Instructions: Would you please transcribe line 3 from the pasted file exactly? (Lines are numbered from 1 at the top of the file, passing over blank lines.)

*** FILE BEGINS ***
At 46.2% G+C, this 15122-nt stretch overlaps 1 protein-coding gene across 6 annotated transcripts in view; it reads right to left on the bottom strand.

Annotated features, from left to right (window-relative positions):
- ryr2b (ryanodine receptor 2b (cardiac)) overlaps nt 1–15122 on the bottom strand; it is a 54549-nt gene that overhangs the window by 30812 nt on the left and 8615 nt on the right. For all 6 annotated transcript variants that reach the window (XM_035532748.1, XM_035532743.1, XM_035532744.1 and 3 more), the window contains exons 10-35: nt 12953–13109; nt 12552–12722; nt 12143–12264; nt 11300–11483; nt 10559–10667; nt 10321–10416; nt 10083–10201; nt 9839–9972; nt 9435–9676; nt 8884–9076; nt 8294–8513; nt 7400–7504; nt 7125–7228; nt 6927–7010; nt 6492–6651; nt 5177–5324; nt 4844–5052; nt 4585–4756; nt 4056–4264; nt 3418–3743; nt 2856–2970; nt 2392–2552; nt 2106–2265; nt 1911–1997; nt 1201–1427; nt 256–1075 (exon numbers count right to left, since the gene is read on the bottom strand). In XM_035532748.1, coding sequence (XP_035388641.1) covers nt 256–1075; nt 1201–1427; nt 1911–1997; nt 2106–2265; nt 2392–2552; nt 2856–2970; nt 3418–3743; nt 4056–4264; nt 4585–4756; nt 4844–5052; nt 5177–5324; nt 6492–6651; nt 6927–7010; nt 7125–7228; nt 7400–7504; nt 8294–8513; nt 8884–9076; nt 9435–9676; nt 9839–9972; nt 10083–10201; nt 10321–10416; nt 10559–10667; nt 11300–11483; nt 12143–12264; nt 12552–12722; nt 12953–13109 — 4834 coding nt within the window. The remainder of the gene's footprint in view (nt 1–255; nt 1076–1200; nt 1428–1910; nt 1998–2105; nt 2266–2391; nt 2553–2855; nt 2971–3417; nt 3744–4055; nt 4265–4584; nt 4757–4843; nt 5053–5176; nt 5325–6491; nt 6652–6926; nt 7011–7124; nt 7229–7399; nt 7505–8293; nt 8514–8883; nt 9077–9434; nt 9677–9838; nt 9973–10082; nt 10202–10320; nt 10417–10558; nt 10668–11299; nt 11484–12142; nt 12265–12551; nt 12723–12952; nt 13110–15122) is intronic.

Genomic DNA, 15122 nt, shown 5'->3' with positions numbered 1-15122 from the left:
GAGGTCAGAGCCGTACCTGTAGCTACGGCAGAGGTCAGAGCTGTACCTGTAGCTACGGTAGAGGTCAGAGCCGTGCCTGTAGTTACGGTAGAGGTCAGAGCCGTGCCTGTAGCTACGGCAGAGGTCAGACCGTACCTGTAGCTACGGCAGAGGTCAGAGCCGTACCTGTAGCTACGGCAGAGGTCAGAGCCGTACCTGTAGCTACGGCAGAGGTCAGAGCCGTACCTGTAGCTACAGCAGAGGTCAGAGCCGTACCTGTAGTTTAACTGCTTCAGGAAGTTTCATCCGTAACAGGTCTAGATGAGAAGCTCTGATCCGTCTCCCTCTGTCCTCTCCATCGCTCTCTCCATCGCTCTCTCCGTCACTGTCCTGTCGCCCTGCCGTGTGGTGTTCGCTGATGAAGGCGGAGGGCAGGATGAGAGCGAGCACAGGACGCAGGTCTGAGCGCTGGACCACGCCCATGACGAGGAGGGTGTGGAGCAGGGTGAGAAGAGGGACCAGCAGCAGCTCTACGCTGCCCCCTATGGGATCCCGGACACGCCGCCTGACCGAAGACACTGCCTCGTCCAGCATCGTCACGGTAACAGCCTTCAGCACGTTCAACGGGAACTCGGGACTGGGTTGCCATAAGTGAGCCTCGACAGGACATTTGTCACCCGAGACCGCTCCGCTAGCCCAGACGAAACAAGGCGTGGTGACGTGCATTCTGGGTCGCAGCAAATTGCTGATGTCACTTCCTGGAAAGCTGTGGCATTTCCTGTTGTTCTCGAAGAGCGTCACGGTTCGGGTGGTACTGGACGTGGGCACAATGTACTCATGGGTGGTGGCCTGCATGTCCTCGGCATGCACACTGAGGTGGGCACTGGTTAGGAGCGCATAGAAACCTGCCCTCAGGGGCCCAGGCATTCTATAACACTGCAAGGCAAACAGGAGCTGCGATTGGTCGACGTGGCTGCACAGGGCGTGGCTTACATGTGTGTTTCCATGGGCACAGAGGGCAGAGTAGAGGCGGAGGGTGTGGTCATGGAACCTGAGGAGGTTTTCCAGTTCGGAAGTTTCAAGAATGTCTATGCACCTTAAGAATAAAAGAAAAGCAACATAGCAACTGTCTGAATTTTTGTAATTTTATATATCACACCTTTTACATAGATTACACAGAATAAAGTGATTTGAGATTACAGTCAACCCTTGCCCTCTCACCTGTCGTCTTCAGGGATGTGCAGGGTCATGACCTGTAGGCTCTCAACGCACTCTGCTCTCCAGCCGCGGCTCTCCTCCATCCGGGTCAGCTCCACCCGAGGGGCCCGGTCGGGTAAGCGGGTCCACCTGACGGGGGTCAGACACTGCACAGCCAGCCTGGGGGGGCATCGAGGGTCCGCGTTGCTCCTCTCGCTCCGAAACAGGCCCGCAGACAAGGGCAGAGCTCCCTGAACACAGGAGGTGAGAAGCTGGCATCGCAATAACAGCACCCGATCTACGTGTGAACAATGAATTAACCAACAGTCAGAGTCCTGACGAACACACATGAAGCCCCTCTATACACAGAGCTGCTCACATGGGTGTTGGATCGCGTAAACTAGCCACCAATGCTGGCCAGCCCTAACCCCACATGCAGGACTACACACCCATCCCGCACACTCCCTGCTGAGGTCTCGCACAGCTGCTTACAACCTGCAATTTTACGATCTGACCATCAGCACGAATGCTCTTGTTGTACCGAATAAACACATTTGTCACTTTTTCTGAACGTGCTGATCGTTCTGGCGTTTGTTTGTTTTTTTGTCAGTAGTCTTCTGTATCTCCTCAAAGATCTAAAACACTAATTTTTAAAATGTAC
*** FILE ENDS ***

- ryr2b (ryanodine receptor 2b (cardiac)) overlaps nt 1–15122 on the bottom strand; it is a 54549-nt gene that overhangs the window by 30812 nt on the left and 8615 nt on the right. For all 6 annotated transcript variants that reach the window (XM_035532748.1, XM_035532743.1, XM_035532744.1 and 3 more), the window contains exons 10-35: nt 12953–13109; nt 12552–12722; nt 12143–12264; nt 11300–11483; nt 10559–10667; nt 10321–10416; nt 10083–10201; nt 9839–9972; nt 9435–9676; nt 8884–9076; nt 8294–8513; nt 7400–7504; nt 7125–7228; nt 6927–7010; nt 6492–6651; nt 5177–5324; nt 4844–5052; nt 4585–4756; nt 4056–4264; nt 3418–3743; nt 2856–2970; nt 2392–2552; nt 2106–2265; nt 1911–1997; nt 1201–1427; nt 256–1075 (exon numbers count right to left, since the gene is read on the bottom strand). In XM_035532748.1, coding sequence (XP_035388641.1) covers nt 256–1075; nt 1201–1427; nt 1911–1997; nt 2106–2265; nt 2392–2552; nt 2856–2970; nt 3418–3743; nt 4056–4264; nt 4585–4756; nt 4844–5052; nt 5177–5324; nt 6492–6651; nt 6927–7010; nt 7125–7228; nt 7400–7504; nt 8294–8513; nt 8884–9076; nt 9435–9676; nt 9839–9972; nt 10083–10201; nt 10321–10416; nt 10559–10667; nt 11300–11483; nt 12143–12264; nt 12552–12722; nt 12953–13109 — 4834 coding nt within the window. The remainder of the gene's footprint in view (nt 1–255; nt 1076–1200; nt 1428–1910; nt 1998–2105; nt 2266–2391; nt 2553–2855; nt 2971–3417; nt 3744–4055; nt 4265–4584; nt 4757–4843; nt 5053–5176; nt 5325–6491; nt 6652–6926; nt 7011–7124; nt 7229–7399; nt 7505–8293; nt 8514–8883; nt 9077–9434; nt 9677–9838; nt 9973–10082; nt 10202–10320; nt 10417–10558; nt 10668–11299; nt 11484–12142; nt 12265–12551; nt 12723–12952; nt 13110–15122) is intronic.